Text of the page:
Lighting doesn’t necessarily have to be ‘big’: it’s got to have big impact.
Light is a language all of its own, just as much as photography, dance or music. Lighting design is about image construction in 3-D space.
These images, formed out of the spectator’s point of view depend on the space, dramaturgical content and the scope of the job (e.g. what kind of brand is being promoted). The viewer’s perception is also almost always about emotion. For me, this is the constantly challenging, yet crucial, fourth dimension.
I learnt my own language of light in the theatre and developed it further in film and TV. I’m convinced that this background informs my motivation to tell stories with light. Unlike the actors, my reward wasn’t the applause at the end of a play, but the experience reflected in the eyes of the audience during the show. I don’t come out of the limelight, but the dark. I see my role as that of a facilitator, translator and an amplifier. The simultaneous realisation of the technical and emotional dimensions of an object or theme continually serves up new challenges. All of this has to happen within the most budget-conscious work practice.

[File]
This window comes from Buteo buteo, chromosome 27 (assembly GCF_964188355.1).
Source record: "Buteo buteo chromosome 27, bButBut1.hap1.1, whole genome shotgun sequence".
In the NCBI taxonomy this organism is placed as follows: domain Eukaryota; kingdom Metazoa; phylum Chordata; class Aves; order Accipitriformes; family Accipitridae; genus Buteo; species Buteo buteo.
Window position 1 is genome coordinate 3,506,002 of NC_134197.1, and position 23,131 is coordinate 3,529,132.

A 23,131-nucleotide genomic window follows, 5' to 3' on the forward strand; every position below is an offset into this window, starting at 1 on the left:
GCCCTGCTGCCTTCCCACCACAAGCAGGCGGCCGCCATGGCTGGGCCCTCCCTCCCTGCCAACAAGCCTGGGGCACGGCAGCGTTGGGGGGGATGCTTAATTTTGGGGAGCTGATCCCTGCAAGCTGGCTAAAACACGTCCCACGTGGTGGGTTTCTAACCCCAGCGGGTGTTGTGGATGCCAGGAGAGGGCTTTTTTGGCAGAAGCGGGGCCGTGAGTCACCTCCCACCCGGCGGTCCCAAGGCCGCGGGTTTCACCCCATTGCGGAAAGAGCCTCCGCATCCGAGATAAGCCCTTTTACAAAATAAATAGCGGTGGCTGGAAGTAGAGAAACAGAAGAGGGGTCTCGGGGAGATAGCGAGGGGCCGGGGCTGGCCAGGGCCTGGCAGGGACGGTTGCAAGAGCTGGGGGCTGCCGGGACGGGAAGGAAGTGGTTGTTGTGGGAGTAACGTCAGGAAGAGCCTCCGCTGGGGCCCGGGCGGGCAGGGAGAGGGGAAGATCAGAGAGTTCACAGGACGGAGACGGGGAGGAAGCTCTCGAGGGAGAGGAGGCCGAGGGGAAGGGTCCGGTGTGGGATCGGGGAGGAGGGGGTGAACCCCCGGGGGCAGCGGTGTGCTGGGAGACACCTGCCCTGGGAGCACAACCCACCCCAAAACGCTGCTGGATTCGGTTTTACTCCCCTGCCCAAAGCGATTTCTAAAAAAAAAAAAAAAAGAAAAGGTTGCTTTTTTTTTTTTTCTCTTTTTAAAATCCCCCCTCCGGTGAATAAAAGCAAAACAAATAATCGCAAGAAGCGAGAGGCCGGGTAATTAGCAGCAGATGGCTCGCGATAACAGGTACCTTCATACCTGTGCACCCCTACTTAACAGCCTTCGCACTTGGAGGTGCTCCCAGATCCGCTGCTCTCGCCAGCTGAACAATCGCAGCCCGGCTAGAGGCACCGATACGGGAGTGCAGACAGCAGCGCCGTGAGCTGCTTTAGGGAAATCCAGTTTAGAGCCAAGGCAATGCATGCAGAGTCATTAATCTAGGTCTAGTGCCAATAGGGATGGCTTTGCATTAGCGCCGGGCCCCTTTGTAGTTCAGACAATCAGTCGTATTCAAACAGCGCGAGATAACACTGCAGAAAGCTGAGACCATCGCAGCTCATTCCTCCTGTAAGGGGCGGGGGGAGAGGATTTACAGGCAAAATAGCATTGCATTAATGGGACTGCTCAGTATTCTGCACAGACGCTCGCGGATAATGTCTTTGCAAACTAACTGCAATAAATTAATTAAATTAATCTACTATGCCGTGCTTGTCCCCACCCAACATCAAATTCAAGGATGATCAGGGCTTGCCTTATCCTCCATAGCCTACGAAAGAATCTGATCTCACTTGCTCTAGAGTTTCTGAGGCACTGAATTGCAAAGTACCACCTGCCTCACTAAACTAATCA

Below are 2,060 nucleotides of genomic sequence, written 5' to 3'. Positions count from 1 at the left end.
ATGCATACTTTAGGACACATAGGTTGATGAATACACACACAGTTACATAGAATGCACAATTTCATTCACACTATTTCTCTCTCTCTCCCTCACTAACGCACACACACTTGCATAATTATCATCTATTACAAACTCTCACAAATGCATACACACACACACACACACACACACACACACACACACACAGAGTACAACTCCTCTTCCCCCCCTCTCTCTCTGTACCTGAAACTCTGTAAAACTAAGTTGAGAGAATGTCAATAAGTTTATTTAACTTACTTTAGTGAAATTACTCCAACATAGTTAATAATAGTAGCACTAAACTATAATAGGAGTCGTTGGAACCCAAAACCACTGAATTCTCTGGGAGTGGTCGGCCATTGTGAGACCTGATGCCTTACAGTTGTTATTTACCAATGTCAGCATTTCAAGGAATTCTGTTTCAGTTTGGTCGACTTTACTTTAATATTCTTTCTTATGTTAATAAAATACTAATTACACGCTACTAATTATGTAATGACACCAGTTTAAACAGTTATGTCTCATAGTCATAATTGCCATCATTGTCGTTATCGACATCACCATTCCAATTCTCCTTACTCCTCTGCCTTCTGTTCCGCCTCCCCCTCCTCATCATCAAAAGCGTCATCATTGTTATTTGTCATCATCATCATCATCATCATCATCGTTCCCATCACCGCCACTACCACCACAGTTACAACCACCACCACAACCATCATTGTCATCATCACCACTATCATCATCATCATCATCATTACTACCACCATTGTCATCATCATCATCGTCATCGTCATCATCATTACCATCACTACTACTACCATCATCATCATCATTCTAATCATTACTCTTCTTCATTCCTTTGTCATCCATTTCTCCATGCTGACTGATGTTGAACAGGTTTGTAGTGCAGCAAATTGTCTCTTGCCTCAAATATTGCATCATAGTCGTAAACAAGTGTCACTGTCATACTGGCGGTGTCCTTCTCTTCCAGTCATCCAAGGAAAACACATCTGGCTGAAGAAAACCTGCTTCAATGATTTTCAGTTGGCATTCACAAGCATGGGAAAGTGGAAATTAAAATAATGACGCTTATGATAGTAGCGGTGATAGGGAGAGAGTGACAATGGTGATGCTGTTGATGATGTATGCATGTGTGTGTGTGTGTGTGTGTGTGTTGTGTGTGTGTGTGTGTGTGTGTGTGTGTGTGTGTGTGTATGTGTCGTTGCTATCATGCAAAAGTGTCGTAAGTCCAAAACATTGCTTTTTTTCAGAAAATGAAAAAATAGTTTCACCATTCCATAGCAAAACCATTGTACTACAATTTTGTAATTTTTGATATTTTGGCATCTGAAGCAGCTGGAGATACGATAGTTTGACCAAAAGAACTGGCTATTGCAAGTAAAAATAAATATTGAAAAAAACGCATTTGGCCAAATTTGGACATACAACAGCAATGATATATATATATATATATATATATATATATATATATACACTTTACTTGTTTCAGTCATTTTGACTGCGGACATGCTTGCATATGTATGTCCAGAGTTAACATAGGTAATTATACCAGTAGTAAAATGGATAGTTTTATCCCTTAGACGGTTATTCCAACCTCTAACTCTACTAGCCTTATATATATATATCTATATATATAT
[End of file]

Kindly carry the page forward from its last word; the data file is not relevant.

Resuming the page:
Lighting doesn’t necessarily have to be ‘big’: it’s got to have big impact. For me, the light show is part of an overall experience: not ever as a purely technical or functional means to an end but as an acutance heightener, an emotional subwoofer and – above all – as the most direct and fastest way into the human brain. I’m particularly interested in this short trip from the eyes to the reward centre of the mind. I want to tell stories, to translate ideas and feed them directly into the inner world of the audience.
I want to create experiences that people do not forget. Better yet, that they’ll never forget.